"What are other cities contributing to this? Birmingham contributes the support for everything," Valorie Abbott, Birmingham City Councilor, said.
Councilman Steven Hoyt questioned why a majority black city should continue to give money to the event run at the Barber Motorsports Park in Leeds.
"I've seen nobody, nobody who looks like me make any decisions with Barber sports. None. Zero," Hoyt said.
At least 35 percent of businesses with contracts to perform work on the $201 million expansion of Birmingham-Shuttlesworth International Airport are owned by minorities, meeting or exceeding a goal set before the project began, airport executive director Al Denson said today.
The issue of minority participation in the project was raised this afternoon at a briefing on the expansion held for Jefferson County's delegation to the state legislature. Rep. Mary Moore, D-Birmingham, asked for a report on the number of contractors and sub-contractors that are certified as "disadvantaged business enterprises" by the U.S. Department of Transportation.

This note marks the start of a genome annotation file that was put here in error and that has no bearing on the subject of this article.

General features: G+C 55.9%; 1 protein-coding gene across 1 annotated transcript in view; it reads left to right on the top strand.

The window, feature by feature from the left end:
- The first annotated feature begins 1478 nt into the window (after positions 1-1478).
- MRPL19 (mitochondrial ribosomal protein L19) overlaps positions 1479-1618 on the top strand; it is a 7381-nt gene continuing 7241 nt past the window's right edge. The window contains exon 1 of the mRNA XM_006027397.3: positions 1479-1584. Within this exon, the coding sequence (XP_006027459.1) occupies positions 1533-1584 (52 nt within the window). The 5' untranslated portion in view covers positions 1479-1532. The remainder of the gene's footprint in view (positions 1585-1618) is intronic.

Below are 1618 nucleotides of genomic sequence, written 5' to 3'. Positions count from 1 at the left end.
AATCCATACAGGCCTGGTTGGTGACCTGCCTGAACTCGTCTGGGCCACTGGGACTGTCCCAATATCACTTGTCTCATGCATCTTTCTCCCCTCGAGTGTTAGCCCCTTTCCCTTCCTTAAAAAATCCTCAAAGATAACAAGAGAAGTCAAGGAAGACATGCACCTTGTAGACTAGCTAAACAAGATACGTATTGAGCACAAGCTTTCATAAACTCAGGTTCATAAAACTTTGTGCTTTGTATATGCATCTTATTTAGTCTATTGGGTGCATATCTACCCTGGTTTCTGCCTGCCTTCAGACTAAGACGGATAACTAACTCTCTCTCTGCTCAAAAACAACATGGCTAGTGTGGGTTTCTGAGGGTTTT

Those businesses typically are owned by African Americans or women.
The Airport Authority board of directors has closely monitored contracts to ensure minority participation with the goal of helping smaller minority-owned firms develop contacts and relationships that will lead to growth.
"These relationships should translate into jobs," Denson said.
Denson also updated the delegation on the status of construction. The first phase of the project is expected to be complete within a couple of months, and the second and final phase in 2014. Among the improvements that travelers may notice will be the single security checkpoint, as opposed to multiple checkpoints in the current facility, and the addition of loading bridges, which currently aren't available at every gate.
Keep partying like it's 1963.
Because when the party ends, there's gonna be a hell of a mess to clean up.
Black-Run America (BRA) will end.